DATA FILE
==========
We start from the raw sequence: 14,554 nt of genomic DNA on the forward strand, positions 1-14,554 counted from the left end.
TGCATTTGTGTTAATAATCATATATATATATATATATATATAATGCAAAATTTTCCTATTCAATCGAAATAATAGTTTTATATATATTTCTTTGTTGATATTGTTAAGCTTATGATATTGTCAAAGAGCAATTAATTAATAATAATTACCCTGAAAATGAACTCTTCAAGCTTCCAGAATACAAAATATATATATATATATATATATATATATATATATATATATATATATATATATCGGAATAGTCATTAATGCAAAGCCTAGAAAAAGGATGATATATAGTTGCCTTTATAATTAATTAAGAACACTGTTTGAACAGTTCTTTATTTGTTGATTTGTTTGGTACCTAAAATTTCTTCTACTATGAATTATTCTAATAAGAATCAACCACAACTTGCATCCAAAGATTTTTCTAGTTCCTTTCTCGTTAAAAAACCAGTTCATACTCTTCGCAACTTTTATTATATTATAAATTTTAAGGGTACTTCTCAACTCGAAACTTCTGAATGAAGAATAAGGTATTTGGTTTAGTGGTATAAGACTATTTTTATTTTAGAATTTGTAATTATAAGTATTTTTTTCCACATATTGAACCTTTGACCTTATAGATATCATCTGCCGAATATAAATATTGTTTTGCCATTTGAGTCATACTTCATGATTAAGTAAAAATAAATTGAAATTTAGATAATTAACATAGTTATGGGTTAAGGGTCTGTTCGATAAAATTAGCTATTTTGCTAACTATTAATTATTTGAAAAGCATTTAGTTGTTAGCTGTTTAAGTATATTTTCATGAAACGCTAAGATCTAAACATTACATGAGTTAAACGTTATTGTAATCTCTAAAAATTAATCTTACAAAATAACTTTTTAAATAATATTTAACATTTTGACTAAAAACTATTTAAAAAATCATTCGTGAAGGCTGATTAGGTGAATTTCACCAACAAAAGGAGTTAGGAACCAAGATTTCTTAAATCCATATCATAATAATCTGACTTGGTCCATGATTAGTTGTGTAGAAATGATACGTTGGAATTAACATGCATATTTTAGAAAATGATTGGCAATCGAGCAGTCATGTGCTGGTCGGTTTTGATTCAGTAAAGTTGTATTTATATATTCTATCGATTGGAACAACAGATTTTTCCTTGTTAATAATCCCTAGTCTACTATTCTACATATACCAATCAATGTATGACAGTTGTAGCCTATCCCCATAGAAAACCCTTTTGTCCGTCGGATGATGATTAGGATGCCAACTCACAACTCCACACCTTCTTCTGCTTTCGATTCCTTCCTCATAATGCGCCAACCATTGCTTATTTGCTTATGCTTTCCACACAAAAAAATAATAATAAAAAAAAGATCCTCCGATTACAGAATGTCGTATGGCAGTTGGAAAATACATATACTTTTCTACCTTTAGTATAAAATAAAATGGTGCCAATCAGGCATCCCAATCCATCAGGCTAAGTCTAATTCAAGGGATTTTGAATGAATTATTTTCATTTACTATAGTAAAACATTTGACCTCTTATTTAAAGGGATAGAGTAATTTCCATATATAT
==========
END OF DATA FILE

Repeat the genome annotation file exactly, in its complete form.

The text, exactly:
We start from the raw sequence: 14,554 nt of genomic DNA on the forward strand, positions 1-14,554 counted from the left end.
TGCATTTGTGTTAATAATCATATATATATATATATATATATAATGCAAAATTTTCCTATTCAATCGAAATAATAGTTTTATATATATTTCTTTGTTGATATTGTTAAGCTTATGATATTGTCAAAGAGCAATTAATTAATAATAATTACCCTGAAAATGAACTCTTCAAGCTTCCAGAATACAAAATATATATATATATATATATATATATATATATATATATATATATATATATATCGGAATAGTCATTAATGCAAAGCCTAGAAAAAGGATGATATATAGTTGCCTTTATAATTAATTAAGAACACTGTTTGAACAGTTCTTTATTTGTTGATTTGTTTGGTACCTAAAATTTCTTCTACTATGAATTATTCTAATAAGAATCAACCACAACTTGCATCCAAAGATTTTTCTAGTTCCTTTCTCGTTAAAAAACCAGTTCATACTCTTCGCAACTTTTATTATATTATAAATTTTAAGGGTACTTCTCAACTCGAAACTTCTGAATGAAGAATAAGGTATTTGGTTTAGTGGTATAAGACTATTTTTATTTTAGAATTTGTAATTATAAGTATTTTTTTCCACATATTGAACCTTTGACCTTATAGATATCATCTGCCGAATATAAATATTGTTTTGCCATTTGAGTCATACTTCATGATTAAGTAAAAATAAATTGAAATTTAGATAATTAACATAGTTATGGGTTAAGGGTCTGTTCGATAAAATTAGCTATTTTGCTAACTATTAATTATTTGAAAAGCATTTAGTTGTTAGCTGTTTAAGTATATTTTCATGAAACGCTAAGATCTAAACATTACATGAGTTAAACGTTATTGTAATCTCTAAAAATTAATCTTACAAAATAACTTTTTAAATAATATTTAACATTTTGACTAAAAACTATTTAAAAAATCATTCGTGAAGGCTGATTAGGTGAATTTCACCAACAAAAGGAGTTAGGAACCAAGATTTCTTAAATCCATATCATAATAATCTGACTTGGTCCATGATTAGTTGTGTAGAAATGATACGTTGGAATTAACATGCATATTTTAGAAAATGATTGGCAATCGAGCAGTCATGTGCTGGTCGGTTTTGATTCAGTAAAGTTGTATTTATATATTCTATCGATTGGAACAACAGATTTTTCCTTGTTAATAATCCCTAGTCTACTATTCTACATATACCAATCAATGTATGACAGTTGTAGCCTATCCCCATAGAAAACCCTTTTGTCCGTCGGATGATGATTAGGATGCCAACTCACAACTCCACACCTTCTTCTGCTTTCGATTCCTTCCTCATAATGCGCCAACCATTGCTTATTTGCTTATGCTTTCCACACAAAAAAATAATAATAAAAAAAAGATCCTCCGATTACAGAATGTCGTATGGCAGTTGGAAAATACATATACTTTTCTACCTTTAGTATAAAATAAAATGGTGCCAATCAGGCATCCCAATCCATCAGGCTAAGTCTAATTCAAGGGATTTTGAATGAATTATTTTCATTTACTATAGTAAAACATTTGACCTCTTATTTAAAGGGATAGAGTAATTTCCATATATAT